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FMM responds to president's comments on media freedom, proposes policy, legislative reforms

(FMM/IFEX) - The following is a 4 July 2007 FMM press release:

President's Comments on Media Freedom and Reform

According to state media reports, President Mahinda Rajapakse, in comments made while chairing a "progress review meeting" of the Ministry for Media and Information, reiterated the government's "commitment to depoliticise media and ensure media freedom" and has called on all media institutions "to adopt a more ethical and responsible media policy in portraying the truth to the people".

The president has reportedly also emphasised "the need to get rid of the prevailing political culture at most government-owned media institutions" and "stressed the need for a more vibrant and efficient role for the government-owned media".

Moreover, President Rajapakse "pointed out that the government-owned media should play a pivotal role in portraying the government's development work" and the need "for an effective role by the media to project the country's situation to the international community at a time where various people were trying to tarnish the country's image by engaging in a slanderous campaign abroad".

The FMM wholeheartedly welcomes the president's expression of concern regarding the politicisation of the state-owned and government-controlled media, and the debilitating consequences it has had on freedom of expression in general, and media culture in particular, in Sri Lanka. The FMM, however, is unable to go along with the view that what is being reportedly contemplated is entirely driven by the desire to promote media freedom and capacity-building in Sri Lanka.

In this context, and in view of the fact that the president's reported observations in relation to the state media are that they should be more efficient and diligent in the positive portrayal of the government's development programmes and international image, we are unable to share the view that the contemplated changes would have any positive impact on freedom of expression and of the media in Sri Lanka.

The FMM, along with its partner organisations, has consistently advocated a more principled and systematic approach to a national media policy in respect of public service media, and for the removal of the remaining barriers to media freedom in Sri Lanka. In this regard, FMM reiterates its belief that media law reforms cannot be undertaken without the active involvement of individual journalists, representative associations reflecting the diversity of the profession, and without consultation of appropriate expertise.

An independent Media Commission was part of the original draft of what was eventually enacted as the Seventeenth Amendment to the Constitution. The need for such a Media Commission has only increased and a constitutional amendment may be easily promulgated with bi-partisan support to set up an independent Media Commission with the same constitutional standing as the other independent bodies listed in the Schedule to Article 41B of the Constitution. The independent Media Commission should be appointed on the recommendation of the Constitutional Council and must feature the representation of working journalists. The Commission, once constituted, would have overall oversight of public service media and would be responsible and answerable to Parliament.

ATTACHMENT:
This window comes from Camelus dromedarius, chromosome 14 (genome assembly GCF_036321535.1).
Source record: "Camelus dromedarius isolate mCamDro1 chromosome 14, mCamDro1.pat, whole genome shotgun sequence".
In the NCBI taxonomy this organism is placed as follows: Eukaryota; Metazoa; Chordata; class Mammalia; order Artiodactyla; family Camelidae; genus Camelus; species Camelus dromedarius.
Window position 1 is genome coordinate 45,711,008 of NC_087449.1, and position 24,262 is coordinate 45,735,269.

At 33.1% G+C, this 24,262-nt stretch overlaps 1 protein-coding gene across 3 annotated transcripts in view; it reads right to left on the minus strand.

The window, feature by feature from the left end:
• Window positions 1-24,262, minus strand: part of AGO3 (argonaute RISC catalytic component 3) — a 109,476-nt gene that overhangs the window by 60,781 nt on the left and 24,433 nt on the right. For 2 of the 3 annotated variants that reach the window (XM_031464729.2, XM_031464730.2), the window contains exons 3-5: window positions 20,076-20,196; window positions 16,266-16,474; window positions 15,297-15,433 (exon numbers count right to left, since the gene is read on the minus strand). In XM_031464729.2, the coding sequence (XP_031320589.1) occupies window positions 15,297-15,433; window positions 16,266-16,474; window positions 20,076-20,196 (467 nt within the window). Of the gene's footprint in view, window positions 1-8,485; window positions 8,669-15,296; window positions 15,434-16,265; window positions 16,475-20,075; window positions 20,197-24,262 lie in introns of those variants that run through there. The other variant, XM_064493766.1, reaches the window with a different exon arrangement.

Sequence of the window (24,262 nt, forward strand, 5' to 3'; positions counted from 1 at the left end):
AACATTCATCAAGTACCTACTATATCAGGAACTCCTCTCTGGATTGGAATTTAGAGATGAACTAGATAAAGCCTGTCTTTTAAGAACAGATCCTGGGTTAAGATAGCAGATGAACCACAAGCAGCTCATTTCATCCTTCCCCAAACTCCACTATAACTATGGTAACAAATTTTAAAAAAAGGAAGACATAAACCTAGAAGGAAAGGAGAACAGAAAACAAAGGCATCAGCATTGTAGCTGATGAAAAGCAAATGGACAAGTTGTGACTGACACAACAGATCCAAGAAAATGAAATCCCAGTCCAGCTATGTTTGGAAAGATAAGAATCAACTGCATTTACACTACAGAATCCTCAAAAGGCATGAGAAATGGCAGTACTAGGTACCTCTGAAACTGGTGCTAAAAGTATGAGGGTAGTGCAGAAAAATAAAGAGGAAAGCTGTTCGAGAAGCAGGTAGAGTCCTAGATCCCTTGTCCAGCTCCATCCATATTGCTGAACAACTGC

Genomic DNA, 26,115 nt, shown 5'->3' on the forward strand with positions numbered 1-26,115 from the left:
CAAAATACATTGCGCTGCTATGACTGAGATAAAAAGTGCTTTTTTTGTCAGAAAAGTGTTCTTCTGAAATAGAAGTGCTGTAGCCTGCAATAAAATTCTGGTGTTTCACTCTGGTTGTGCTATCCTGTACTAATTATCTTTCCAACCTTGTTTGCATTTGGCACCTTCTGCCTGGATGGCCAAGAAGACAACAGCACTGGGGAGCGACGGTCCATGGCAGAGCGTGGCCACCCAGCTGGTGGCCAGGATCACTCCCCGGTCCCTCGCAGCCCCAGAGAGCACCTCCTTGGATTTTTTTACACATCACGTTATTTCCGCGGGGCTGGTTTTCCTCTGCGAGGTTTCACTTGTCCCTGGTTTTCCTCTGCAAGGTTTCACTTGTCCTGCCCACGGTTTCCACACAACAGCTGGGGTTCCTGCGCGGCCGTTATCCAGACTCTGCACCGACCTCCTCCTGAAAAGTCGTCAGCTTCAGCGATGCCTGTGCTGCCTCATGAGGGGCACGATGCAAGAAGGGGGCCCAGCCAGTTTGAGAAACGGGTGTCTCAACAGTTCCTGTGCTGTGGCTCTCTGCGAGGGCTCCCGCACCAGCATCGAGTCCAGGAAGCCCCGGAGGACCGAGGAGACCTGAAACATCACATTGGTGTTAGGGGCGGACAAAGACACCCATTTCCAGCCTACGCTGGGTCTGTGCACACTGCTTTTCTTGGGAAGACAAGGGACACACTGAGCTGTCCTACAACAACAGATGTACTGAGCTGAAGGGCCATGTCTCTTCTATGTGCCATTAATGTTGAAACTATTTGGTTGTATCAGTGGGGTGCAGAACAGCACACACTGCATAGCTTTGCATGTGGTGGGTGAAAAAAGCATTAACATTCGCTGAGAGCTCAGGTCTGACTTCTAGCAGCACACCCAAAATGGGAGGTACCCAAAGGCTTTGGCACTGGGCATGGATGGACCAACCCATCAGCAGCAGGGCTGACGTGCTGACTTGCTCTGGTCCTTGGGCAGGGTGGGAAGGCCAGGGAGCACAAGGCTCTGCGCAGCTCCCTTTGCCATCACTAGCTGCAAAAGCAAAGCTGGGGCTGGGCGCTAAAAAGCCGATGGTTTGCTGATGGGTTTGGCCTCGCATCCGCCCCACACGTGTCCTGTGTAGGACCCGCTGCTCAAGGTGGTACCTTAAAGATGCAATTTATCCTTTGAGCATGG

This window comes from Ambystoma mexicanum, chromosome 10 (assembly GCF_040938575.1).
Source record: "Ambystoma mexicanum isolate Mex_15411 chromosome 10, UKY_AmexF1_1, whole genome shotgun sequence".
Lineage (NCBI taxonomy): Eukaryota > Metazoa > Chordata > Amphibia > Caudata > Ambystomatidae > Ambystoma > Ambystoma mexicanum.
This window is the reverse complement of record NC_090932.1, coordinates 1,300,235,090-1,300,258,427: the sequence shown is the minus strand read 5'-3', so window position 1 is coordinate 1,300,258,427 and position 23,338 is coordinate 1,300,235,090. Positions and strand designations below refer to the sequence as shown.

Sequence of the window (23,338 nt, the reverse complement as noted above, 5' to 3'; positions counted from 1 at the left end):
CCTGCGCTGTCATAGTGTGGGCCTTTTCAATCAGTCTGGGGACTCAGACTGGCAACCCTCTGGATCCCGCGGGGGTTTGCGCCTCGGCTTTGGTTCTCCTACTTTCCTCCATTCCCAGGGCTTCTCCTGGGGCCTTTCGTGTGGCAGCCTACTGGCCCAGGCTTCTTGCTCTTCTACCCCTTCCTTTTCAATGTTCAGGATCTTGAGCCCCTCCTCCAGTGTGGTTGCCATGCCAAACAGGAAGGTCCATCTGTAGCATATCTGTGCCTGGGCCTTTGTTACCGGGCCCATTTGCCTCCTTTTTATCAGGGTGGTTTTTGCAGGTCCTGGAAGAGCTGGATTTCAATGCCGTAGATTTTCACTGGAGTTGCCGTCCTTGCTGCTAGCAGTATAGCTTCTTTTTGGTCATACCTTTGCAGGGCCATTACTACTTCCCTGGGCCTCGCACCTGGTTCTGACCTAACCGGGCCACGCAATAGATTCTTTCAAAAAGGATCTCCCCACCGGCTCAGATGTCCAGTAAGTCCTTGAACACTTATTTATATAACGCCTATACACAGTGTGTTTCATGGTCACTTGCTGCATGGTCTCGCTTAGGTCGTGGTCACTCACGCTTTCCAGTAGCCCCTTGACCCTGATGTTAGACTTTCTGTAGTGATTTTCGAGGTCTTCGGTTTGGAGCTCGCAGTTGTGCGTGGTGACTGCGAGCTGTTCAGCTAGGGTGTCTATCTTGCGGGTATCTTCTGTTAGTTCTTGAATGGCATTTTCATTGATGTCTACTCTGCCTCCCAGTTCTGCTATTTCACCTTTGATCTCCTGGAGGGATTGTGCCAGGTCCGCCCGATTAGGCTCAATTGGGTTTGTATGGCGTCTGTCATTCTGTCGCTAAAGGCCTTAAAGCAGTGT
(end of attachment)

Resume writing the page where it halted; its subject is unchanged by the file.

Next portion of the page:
Within this framework, political control over the state-owned Sri Lanka Broadcasting Corporation (SLBC), the Sri Lanka Rupavahini Corporation (SLRC), and the Independent Television Network (ITN) must immediately be relinquished in favour of an independent regime for public service broadcasting. This must be based on the recommendations of the R. K. W. Goonesekere Committee on Media Reform. Detailed proposals for institutional re-organisation as well as a model public service broadcasting law have been proposed by the FMM and Centre for Policy Alternatives (CPA) as far back as 1996.

In addition to this, the recommendations of the Sidath Sri Nandalochana Committee on the broad-basing of ownership of the Associated Newspapers of Ceylon Ltd (ANCL) need to be immediately implemented.

In addition, ,the FMM strongly recommends that the government consider the following reforms to facilitate the constitutionally-guaranteed freedom of expression and to ensure greater media freedom:

- Enact legislation to enable live broadcast and telecast of debates and proceedings of Parliament and its committees, except where confidentiality is required in line with international best practices.

- Repeal the provisions of the Parliament (Powers and Privileges) Act No. 21 of 1956 (as amended) relating to punishment by Parliament for breach of privilege and contempt so as to bring the Sri Lankan law in line with the modern practice of the House of Commons and other parliaments.

- Enact a Contempt of Court Act in line with international best practices as reflected in the principles of the Manesar Declaration (5 December 2004) so as to confine, structure and regulate the use of judicial contempt powers, consistent with freedom of expression and other fundamental rights.

- Enact a Freedom of Information Act to secure as a right the access to official information; draft legislation for this was approved by Cabinet in 2004.

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